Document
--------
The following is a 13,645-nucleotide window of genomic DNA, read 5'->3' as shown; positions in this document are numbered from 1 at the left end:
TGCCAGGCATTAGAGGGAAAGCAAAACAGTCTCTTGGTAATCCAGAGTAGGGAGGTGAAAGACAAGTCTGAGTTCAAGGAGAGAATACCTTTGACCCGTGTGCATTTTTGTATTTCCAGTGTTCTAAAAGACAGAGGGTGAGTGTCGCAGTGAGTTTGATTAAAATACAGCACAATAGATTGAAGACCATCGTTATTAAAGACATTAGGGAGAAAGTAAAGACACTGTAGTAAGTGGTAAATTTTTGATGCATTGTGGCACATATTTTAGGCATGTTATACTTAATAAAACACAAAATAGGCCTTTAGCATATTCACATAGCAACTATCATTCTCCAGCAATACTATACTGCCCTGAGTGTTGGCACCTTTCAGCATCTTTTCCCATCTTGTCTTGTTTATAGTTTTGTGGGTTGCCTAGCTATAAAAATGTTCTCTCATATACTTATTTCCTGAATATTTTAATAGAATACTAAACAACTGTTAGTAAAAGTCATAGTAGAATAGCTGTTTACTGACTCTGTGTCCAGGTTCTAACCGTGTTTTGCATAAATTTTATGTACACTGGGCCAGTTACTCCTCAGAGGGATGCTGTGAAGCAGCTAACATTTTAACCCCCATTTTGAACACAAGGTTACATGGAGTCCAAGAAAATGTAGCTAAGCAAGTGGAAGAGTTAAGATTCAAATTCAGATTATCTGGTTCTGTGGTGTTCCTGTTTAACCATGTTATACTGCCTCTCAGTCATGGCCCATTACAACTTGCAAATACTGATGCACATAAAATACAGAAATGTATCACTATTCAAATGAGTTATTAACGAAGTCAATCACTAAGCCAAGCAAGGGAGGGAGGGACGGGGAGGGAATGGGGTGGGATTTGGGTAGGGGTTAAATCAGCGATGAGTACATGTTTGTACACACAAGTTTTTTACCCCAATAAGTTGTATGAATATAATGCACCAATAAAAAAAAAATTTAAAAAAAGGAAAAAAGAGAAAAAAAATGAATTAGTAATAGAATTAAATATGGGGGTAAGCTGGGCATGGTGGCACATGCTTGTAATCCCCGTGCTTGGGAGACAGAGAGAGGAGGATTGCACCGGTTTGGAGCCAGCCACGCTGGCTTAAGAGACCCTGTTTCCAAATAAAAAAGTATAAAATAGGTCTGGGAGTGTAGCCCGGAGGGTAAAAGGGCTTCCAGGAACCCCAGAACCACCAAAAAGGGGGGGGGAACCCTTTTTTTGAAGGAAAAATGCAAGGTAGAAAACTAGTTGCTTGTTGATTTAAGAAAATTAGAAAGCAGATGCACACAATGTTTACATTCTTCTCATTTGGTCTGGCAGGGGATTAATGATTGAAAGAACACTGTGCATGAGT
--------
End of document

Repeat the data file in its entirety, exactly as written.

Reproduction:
The following is a 13,645-nucleotide window of genomic DNA, read 5'->3' as shown; positions in this document are numbered from 1 at the left end:
TGCCAGGCATTAGAGGGAAAGCAAAACAGTCTCTTGGTAATCCAGAGTAGGGAGGTGAAAGACAAGTCTGAGTTCAAGGAGAGAATACCTTTGACCCGTGTGCATTTTTGTATTTCCAGTGTTCTAAAAGACAGAGGGTGAGTGTCGCAGTGAGTTTGATTAAAATACAGCACAATAGATTGAAGACCATCGTTATTAAAGACATTAGGGAGAAAGTAAAGACACTGTAGTAAGTGGTAAATTTTTGATGCATTGTGGCACATATTTTAGGCATGTTATACTTAATAAAACACAAAATAGGCCTTTAGCATATTCACATAGCAACTATCATTCTCCAGCAATACTATACTGCCCTGAGTGTTGGCACCTTTCAGCATCTTTTCCCATCTTGTCTTGTTTATAGTTTTGTGGGTTGCCTAGCTATAAAAATGTTCTCTCATATACTTATTTCCTGAATATTTTAATAGAATACTAAACAACTGTTAGTAAAAGTCATAGTAGAATAGCTGTTTACTGACTCTGTGTCCAGGTTCTAACCGTGTTTTGCATAAATTTTATGTACACTGGGCCAGTTACTCCTCAGAGGGATGCTGTGAAGCAGCTAACATTTTAACCCCCATTTTGAACACAAGGTTACATGGAGTCCAAGAAAATGTAGCTAAGCAAGTGGAAGAGTTAAGATTCAAATTCAGATTATCTGGTTCTGTGGTGTTCCTGTTTAACCATGTTATACTGCCTCTCAGTCATGGCCCATTACAACTTGCAAATACTGATGCACATAAAATACAGAAATGTATCACTATTCAAATGAGTTATTAACGAAGTCAATCACTAAGCCAAGCAAGGGAGGGAGGGACGGGGAGGGAATGGGGTGGGATTTGGGTAGGGGTTAAATCAGCGATGAGTACATGTTTGTACACACAAGTTTTTTACCCCAATAAGTTGTATGAATATAATGCACCAATAAAAAAAAAATTTAAAAAAAGGAAAAAAGAGAAAAAAAATGAATTAGTAATAGAATTAAATATGGGGGTAAGCTGGGCATGGTGGCACATGCTTGTAATCCCCGTGCTTGGGAGACAGAGAGAGGAGGATTGCACCGGTTTGGAGCCAGCCACGCTGGCTTAAGAGACCCTGTTTCCAAATAAAAAAGTATAAAATAGGTCTGGGAGTGTAGCCCGGAGGGTAAAAGGGCTTCCAGGAACCCCAGAACCACCAAAAAGGGGGGGGGAACCCTTTTTTTGAAGGAAAAATGCAAGGTAGAAAACTAGTTGCTTGTTGATTTAAGAAAATTAGAAAGCAGATGCACACAATGTTTACATTCTTCTCATTTGGTCTGGCAGGGGATTAATGATTGAAAGAACACTGTGCATGAGT